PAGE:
Chinese shares set to ride on hopes of tranquility, monetary support amid uncertainties
Published: Mar 20, 2022 08:44 PM
stock market Photo:VCG

stock market Photo:VCG

After a wide ride last week that saw an about-face in investor sentiment, Chinese shares are expected to leverage tailwinds, including a "constructive" video call between Chinese and US leaders, and possible monetary easing in China, to remain in a rebound mode, according to market watchers.

The high-profile video call on Friday between President Xi Jinping and US President Joe Biden at the latter's request is seen as enabling a shift toward a restored appetite for risk as investors gear up for greater optimism that the world's top two economies can maintain communication despite differences.

Agreeing that the video call was constructive, the two presidents directed their teams to promptly follow up and take concrete actions to put China-US relations back on the track of steady development, and make respective efforts for the proper settlement of the Ukraine crisis, according to the Xinhua News Agency.

The video call on Friday apparently augurs well for the global market at large, Dong Shaopeng, an expert advisor for the China Securities Regulatory Commission, told the Global Times on Sunday.

Still, the situation in Ukraine remains complicated and it can't be asserted that the fallout on the market of the Ukraine conflict is over, Dong continued.

Additionally, while the Chinese authorities have sent a clearly positive signal to the markets about progress on China-US audit talks, uncertainties still linger over the possibility of further financial crackdowns that the US might consider on China, he noted.

The veteran market observer hoped for an eventual settlement of the auditing discrepancies between China and the US, which would be good news for not only US-traded Chinese shares but the entire US market.

Also worth noting is that the People's Bank of China (PBC), the country's central bank, has been biding its time on a possible cut in reserve requirements or even interest rates despite mounting market expectations for monetary easing as an official gesture of underpinning.

"I reckon a rate cut could be considered this coming week and it's supposedly a universal cut," Dong said, adding that "a rate cut would be more preferred to stake out a conspicuous endorsement of a stable equity market."

Stocks on the Chinese mainland and Hong Kong exchanges as well as US-traded Chinese shares largely continued to rebound for the most recent three trading sessions, after a meeting of the State Council's Financial Stability and Development Committee on Wednesday gave the markets a much-needed confidence boost.

Chaired by Vice Premier Liu He, the key financial meeting addressed pressing concerns about clouded market prospects.

In a sign that the market-reassuring message from the meeting would still reverberate, Financial Secretary of the Hong Kong Special Administration Region Paul Chan Mo-po wrote in a blog on Sunday that market confidence has stabilized, with a rebound in Hong Kong shares in the wake of the key meeting.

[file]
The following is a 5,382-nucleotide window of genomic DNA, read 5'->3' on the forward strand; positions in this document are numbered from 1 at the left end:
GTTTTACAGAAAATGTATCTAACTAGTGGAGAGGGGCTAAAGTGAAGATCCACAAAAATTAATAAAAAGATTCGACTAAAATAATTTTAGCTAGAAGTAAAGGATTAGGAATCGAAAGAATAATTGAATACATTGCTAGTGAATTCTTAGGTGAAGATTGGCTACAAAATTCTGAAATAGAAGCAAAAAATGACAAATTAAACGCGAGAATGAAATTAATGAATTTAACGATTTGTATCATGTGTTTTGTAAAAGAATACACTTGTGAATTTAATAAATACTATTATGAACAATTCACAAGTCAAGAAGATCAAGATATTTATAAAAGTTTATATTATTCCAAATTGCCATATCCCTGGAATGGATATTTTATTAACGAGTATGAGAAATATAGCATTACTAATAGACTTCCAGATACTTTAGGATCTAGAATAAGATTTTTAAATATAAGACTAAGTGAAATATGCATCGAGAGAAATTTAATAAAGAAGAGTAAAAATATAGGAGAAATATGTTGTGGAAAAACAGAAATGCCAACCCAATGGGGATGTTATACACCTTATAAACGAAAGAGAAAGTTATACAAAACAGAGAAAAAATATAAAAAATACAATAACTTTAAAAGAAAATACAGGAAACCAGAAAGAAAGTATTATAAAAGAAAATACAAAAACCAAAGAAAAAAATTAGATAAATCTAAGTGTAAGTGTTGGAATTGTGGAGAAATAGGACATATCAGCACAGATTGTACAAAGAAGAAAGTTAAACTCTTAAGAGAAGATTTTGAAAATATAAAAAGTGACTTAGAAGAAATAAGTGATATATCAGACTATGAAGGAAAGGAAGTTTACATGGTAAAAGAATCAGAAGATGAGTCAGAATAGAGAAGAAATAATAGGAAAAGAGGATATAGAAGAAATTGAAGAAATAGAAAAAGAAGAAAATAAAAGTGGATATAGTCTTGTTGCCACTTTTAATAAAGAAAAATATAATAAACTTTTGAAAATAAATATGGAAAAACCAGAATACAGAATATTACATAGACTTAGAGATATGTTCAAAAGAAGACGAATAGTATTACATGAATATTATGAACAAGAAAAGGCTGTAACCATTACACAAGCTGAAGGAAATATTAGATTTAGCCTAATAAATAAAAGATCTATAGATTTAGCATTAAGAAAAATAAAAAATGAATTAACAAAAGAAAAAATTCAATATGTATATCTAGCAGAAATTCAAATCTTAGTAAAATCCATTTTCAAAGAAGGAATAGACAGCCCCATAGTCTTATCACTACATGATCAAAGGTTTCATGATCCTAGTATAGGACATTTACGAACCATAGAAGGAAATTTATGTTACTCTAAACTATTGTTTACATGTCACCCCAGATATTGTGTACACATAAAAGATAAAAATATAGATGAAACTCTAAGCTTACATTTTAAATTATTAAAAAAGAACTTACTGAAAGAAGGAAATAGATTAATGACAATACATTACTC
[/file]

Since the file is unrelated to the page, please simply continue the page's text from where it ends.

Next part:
"When the market experienced extreme volatility over the past week, we were keenly monitoring market changes and ensured … there were no abnormal activities that might severely affect financial stability, and that systemic risks don't exist," read the blog.

Meanwhile, the global markets will keep a watchful eye on the gradual restart of the Moscow Exchange on Monday. While a fall in Russian shares is considered inevitable if the exchange's stock section fully resumes trading, experts reckon the resumption itself is a sign that Russia is ready as measured by its in-house capacity to resist pressures.

The restart of the Moscow Exchange is in focus, as the market tends to price in the impact on global markets of a potential fall in Russian shares should trading be reinstated.

The Russian currency has weakened substantially amid Western sanctions since the Moscow Exchange suspended trading in all markets on February 25, indicating a massive fall in Russian shares, according to Dong.

The ruble has plummeted over 20 percent against the US dollar during the period, market data showed.

Still, the trading restart is an indication that Russia has sufficient internal buffers against an accumulation of Western pressures, Li Haidong, a professor from the Institute of International Relations of China Foreign Affairs University, told the Global Times on Sunday.

Regardless of wide-ranging sanctions on Russia imposed by the US and its allies, it seems that Russia might still bank on its own resources and previous economic robustness to withstand the predicament, Li said.  

"We are ready to resume trading gradually. On Monday, the stock section of the Moscow Exchange will restart trading in federal government bonds," Russian central bank Governor Elvira Nabiullina announced on Friday.

"To prevent excessive volatility and ensure a balanced liquidity position in this segment at the stage of the reopening, the Bank of Russia will purchase federal government bonds. These purchases will be made in the amounts needed to prevent risks to financial stability," according to a statement on the website of the Bank of Russia, citing the Russian central bank governor.